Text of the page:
Dental News: Appropriate Use of "Cold Sterile" Solutions for Dentistry

Dental practices have long relied on high-level disinfectant/sterilants as part of the instrument reprocessing protocol. I can remember the days of using simple quaternary ammonium compounds or "quats" that were not high-level disinfectants, but we referred to them as the "cold sterile" solution.

The use of these solutions as high-level disinfectants was banned by the Food and Drug Administration in the 1980s, and solutions that contained glutaraldehydes became the accepted cold sterile solutions.

The term "cold sterile" comes primarily from the fact that items can be disinfected at a high level or sterilized if left in the solution for the required amount of time. The types of items that are appropriately processed in these solutions are those that are heat sensitive and would be damaged by placing them in a steam autoclave, unsaturated chemical vapor sterilizer, or in a dry-heat sterilizer.

This was especially helpful in the past, as many of the plastic items that are used during procedures – such as plastic suction tips, brush handles, and cheek retractors – were not heat tolerant. Many of these items now are heat tolerant, and it should be noted that if the items can be heat sterilized, they should be.

If a practice or facility chooses to use high-level disinfectant/sterilants, there are some important things to consider. The first is which type of product to use. The most common are glutaraldehydes, such as Banicide from Pascal, Biocide from Biotrol, Cidex Plus from Johnson & Johnson Dental Products, and Procide from Metrex Research. These products have a specific use life, typically 28 days, once activated and/or put into use.

Items placed in the solution can be disinfected at a high level, meaning that most microorganisms, but not bacterial spores, are killed. This occurs in 15 to 30 minutes, depending on the product. Sterilization can occur if the items are left in the solution for the required time, typically three to six hours. Again, this depends on the product. But it is important to note that, if additional items are added to the solution during a specific time period, the timing must be restarted.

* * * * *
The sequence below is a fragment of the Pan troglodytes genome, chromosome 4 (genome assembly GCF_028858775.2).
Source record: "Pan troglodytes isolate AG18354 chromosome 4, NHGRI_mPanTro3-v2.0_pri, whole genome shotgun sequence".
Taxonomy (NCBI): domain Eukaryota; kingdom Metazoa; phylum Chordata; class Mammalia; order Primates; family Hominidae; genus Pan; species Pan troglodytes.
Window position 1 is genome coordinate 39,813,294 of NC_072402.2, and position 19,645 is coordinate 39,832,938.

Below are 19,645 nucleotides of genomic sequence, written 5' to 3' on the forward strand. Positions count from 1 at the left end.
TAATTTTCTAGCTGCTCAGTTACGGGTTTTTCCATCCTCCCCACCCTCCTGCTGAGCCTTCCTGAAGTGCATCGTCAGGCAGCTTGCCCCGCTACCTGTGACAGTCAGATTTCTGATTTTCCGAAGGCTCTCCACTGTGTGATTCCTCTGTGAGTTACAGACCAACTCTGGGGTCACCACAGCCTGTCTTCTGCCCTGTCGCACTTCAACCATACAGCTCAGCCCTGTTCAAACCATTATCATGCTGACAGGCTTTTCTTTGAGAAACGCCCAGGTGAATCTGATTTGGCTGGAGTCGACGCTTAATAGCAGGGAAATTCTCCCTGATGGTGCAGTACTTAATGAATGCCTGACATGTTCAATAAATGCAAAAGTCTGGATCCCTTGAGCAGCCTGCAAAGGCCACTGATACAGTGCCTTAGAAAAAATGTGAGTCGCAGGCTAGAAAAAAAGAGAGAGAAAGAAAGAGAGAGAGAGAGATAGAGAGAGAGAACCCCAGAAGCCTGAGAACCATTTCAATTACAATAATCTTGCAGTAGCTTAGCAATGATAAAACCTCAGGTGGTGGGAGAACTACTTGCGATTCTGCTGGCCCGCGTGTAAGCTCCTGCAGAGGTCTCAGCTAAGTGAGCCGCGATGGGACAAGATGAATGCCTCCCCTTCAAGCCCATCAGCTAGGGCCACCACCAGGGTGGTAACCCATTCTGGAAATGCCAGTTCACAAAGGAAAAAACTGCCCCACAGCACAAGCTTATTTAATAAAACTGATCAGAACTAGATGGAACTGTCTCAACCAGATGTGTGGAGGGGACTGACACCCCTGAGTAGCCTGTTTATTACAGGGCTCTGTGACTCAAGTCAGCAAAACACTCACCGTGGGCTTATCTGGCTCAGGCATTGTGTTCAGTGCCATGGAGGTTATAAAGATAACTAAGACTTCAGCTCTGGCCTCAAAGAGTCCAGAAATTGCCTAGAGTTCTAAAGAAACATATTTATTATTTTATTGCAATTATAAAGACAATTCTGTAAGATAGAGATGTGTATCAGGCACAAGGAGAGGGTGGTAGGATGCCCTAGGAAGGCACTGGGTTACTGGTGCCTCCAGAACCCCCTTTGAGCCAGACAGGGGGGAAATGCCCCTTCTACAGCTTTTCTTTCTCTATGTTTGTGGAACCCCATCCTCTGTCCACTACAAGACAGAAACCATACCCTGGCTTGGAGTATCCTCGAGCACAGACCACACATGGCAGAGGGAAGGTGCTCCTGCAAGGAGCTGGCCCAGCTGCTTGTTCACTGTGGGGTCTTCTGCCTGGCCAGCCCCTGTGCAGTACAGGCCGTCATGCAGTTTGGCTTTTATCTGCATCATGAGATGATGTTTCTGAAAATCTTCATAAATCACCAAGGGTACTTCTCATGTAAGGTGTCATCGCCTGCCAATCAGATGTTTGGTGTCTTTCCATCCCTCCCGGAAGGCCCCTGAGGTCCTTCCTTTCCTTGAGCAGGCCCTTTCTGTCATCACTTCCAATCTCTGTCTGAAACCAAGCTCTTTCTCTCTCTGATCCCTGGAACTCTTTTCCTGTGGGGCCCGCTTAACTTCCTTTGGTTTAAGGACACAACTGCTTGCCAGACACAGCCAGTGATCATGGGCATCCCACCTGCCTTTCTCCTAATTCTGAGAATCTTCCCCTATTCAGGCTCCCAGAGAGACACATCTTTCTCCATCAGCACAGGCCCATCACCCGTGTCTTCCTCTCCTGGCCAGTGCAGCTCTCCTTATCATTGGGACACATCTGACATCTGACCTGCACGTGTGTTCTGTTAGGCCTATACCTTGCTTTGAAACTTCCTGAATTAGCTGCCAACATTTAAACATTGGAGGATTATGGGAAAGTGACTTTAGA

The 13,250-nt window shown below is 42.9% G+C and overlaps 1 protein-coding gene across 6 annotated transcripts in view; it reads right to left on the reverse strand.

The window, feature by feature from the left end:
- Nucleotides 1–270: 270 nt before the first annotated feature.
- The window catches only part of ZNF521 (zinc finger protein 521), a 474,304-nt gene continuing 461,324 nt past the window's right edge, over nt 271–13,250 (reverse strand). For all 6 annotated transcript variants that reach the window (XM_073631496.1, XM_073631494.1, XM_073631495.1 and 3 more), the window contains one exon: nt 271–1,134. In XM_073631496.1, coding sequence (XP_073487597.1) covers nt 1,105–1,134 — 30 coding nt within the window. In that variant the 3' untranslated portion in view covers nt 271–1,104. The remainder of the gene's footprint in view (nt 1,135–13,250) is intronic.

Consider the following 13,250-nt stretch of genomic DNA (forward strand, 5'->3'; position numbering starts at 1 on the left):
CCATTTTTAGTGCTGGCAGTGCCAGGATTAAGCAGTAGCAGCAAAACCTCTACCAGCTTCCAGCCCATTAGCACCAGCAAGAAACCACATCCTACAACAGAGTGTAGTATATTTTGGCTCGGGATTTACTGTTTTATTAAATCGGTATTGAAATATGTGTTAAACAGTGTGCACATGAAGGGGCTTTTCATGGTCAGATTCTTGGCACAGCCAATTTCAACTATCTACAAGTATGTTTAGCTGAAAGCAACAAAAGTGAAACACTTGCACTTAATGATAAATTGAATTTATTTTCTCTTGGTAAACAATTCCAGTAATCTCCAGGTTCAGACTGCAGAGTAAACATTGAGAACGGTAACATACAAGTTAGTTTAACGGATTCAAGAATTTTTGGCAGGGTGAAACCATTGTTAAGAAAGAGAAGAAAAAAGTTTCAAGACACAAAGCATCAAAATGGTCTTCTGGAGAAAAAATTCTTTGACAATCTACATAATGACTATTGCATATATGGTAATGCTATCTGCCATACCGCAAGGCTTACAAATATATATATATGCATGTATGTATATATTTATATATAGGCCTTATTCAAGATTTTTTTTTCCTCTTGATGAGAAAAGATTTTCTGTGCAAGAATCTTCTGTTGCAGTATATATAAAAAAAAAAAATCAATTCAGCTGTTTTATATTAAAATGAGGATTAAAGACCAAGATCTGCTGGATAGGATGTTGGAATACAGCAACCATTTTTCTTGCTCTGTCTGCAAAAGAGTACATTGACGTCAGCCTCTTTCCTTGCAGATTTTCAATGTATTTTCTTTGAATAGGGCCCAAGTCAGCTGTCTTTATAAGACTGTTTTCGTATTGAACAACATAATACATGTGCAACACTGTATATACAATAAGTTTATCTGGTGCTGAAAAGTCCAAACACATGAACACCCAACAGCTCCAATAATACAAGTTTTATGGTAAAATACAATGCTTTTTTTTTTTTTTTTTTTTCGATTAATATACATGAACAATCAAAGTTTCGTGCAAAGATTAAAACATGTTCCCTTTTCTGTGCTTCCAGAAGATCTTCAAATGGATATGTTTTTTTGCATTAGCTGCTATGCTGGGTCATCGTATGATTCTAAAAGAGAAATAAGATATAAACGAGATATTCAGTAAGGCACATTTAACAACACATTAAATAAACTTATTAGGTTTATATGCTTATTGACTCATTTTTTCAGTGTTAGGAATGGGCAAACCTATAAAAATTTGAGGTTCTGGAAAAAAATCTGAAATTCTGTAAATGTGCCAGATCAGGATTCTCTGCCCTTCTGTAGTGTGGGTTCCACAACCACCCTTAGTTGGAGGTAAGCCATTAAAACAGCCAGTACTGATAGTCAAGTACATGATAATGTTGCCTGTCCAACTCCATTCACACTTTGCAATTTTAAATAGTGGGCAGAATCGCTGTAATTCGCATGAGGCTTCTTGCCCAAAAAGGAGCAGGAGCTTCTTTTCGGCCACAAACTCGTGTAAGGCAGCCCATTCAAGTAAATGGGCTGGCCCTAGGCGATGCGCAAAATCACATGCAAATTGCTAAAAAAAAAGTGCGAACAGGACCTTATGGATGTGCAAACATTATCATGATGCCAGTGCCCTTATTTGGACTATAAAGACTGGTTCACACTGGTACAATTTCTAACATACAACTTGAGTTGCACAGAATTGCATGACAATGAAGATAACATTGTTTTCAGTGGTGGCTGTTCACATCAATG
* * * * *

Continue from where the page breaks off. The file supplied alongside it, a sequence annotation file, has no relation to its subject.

There are other, non-glutaraldehyde-containing solutions for chemical disinfection and sterilization. These include Cidex OPA from Johnson & Johnson Dental Products, Metricide OPA from Metrex, and Rapicide OPA from Crosstex. These solutions are ortho-pthaladehydes. Another non-glutaraldehyde solution is Sporox II from Sultan, which is a hydrogen peroxide solution. All of these products have been cleared by the FDA for efficacy and for use in dental settings.

Other considerations with the use of cold sterile solutions are safety issues for the dental team members and environmental hazards for disposal of the products. All glutaraldehyde and OPA products should be used in well-ventilated areas. In addition, the cover on the container with the solution and items should always be closed to prevent evaporation of the solution. This could cause an environmental hazard or decrease the effectiveness of the solution.

Items should never be retrieved from the solution without the use of chemical-resistant (utility) gloves. These solutions, as well as hydrogen peroxide solutions, can be corrosive to skin. Safety glasses should also be worn to avoid the possibility of splashing of the solution into eyes. It is also important to note that these solutions can damage metal instruments and should not be used for items that can be heat sterilized.

Some states such as California have begun to regulate the disposal of glutaraldehyde solutions. Dental practices should check with their state environmental protection agency to determine if there are special requirements for the disposal of cold sterile solutions. In addition, some products have neutralizers or inactivators that can be added to the solutions prior to disposal (pouring down the drain if allowed).

Cold sterile solutions have a somewhat decreased role in dentistry with the introduction of heat- tolerant plastics and disposable items; however, they can be useful in instrument reprocessing when used appropriately.